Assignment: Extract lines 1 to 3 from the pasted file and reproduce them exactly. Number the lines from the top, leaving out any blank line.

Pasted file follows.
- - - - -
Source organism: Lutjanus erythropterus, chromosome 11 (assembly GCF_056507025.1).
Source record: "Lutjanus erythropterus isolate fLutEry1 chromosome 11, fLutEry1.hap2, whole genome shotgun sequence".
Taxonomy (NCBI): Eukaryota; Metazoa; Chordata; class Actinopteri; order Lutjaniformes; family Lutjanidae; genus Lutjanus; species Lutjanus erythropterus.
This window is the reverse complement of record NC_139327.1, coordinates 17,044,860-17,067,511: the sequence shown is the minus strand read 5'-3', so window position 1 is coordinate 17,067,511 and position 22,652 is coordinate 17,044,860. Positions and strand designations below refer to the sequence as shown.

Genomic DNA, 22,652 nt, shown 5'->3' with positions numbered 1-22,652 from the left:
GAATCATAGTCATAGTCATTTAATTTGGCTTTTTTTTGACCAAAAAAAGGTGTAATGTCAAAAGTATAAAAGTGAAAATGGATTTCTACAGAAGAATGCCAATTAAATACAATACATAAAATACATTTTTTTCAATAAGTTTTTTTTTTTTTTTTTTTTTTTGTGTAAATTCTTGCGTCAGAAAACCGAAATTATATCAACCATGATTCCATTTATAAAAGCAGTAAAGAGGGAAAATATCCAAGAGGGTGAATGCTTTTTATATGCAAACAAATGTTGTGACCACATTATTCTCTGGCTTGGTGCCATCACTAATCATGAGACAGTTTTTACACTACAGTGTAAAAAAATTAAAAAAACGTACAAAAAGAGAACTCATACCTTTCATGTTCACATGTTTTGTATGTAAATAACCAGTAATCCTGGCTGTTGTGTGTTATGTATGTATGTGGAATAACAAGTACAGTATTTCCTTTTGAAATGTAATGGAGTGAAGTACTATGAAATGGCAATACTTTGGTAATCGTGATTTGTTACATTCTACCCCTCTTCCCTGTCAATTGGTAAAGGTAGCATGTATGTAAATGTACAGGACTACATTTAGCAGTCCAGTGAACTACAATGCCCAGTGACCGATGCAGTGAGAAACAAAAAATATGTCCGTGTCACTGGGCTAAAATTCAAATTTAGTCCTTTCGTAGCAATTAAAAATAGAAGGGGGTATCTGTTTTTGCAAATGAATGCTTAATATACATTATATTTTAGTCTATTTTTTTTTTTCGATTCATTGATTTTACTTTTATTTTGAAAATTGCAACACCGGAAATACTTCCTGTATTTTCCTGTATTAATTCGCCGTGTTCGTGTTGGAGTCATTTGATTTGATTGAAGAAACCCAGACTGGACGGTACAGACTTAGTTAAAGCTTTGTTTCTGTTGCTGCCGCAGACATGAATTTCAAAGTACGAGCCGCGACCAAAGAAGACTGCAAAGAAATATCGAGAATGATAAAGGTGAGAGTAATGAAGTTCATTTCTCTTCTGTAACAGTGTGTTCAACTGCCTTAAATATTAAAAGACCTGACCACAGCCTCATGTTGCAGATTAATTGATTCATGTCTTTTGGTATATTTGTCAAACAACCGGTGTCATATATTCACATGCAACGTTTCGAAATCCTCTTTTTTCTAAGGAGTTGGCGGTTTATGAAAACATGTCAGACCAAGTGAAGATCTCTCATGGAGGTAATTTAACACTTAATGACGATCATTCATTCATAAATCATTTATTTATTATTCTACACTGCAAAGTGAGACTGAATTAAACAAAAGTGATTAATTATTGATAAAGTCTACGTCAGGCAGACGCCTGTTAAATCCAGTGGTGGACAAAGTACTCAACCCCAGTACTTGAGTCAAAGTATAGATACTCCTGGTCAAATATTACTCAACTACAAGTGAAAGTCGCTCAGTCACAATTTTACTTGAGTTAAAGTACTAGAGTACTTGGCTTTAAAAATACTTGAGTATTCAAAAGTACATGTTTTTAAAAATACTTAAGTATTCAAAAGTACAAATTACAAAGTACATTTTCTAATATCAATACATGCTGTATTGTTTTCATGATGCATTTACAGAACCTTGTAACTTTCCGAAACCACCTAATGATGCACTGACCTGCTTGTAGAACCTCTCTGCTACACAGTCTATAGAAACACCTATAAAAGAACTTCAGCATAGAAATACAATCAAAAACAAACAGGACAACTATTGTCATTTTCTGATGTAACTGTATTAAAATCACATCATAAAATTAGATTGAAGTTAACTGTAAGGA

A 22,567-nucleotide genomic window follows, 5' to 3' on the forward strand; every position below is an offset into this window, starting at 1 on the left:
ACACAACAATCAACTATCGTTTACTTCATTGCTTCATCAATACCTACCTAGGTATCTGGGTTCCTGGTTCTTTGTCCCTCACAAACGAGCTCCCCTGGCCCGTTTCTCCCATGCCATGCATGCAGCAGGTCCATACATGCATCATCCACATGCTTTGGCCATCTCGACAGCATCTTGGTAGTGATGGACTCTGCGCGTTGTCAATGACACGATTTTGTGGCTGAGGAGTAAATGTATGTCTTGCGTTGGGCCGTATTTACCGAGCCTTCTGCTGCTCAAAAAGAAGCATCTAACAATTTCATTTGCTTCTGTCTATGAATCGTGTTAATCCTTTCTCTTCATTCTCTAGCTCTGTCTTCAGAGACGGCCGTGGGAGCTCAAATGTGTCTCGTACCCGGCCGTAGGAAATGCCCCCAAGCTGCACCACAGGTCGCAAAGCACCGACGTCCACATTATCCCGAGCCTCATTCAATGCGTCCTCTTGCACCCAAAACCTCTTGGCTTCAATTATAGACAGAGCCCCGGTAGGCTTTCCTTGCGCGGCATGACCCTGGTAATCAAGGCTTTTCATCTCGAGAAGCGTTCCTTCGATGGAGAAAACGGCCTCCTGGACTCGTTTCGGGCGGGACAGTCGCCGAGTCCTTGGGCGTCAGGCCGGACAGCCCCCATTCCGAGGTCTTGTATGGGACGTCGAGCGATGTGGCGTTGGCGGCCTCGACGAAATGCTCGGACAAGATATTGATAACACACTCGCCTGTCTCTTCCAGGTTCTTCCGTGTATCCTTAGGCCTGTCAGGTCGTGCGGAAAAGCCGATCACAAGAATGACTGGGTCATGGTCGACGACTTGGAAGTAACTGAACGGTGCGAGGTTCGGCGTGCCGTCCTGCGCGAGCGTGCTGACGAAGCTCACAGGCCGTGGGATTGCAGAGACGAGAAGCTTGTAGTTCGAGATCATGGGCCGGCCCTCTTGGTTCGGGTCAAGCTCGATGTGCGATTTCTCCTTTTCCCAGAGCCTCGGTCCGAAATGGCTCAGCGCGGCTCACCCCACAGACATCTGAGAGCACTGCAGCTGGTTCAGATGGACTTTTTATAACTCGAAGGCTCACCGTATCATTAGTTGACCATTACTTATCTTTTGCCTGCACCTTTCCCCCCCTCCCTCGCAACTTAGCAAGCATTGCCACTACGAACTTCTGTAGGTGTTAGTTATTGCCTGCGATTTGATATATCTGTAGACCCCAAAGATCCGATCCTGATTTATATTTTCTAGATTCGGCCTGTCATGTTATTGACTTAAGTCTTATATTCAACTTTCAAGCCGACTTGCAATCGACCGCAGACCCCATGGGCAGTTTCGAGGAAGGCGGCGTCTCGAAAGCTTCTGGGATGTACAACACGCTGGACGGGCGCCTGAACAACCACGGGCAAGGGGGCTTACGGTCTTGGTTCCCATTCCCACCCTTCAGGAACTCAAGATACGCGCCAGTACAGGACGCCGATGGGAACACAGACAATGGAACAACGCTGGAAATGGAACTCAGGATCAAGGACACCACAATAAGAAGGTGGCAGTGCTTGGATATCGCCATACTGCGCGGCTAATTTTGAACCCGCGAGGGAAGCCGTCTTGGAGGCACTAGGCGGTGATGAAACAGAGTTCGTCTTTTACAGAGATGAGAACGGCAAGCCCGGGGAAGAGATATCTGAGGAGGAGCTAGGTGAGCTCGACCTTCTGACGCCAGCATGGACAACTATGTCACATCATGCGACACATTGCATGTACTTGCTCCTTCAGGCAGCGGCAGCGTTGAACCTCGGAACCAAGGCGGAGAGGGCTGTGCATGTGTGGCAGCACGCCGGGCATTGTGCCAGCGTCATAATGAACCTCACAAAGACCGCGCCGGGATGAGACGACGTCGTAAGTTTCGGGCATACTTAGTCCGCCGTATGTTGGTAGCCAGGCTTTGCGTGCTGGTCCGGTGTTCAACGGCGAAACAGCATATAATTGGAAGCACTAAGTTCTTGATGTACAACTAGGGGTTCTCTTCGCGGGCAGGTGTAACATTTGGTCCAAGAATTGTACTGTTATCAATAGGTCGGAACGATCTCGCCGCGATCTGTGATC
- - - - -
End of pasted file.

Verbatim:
Source organism: Lutjanus erythropterus, chromosome 11 (assembly GCF_056507025.1).
Source record: "Lutjanus erythropterus isolate fLutEry1 chromosome 11, fLutEry1.hap2, whole genome shotgun sequence".
Taxonomy (NCBI): Eukaryota; Metazoa; Chordata; class Actinopteri; order Lutjaniformes; family Lutjanidae; genus Lutjanus; species Lutjanus erythropterus.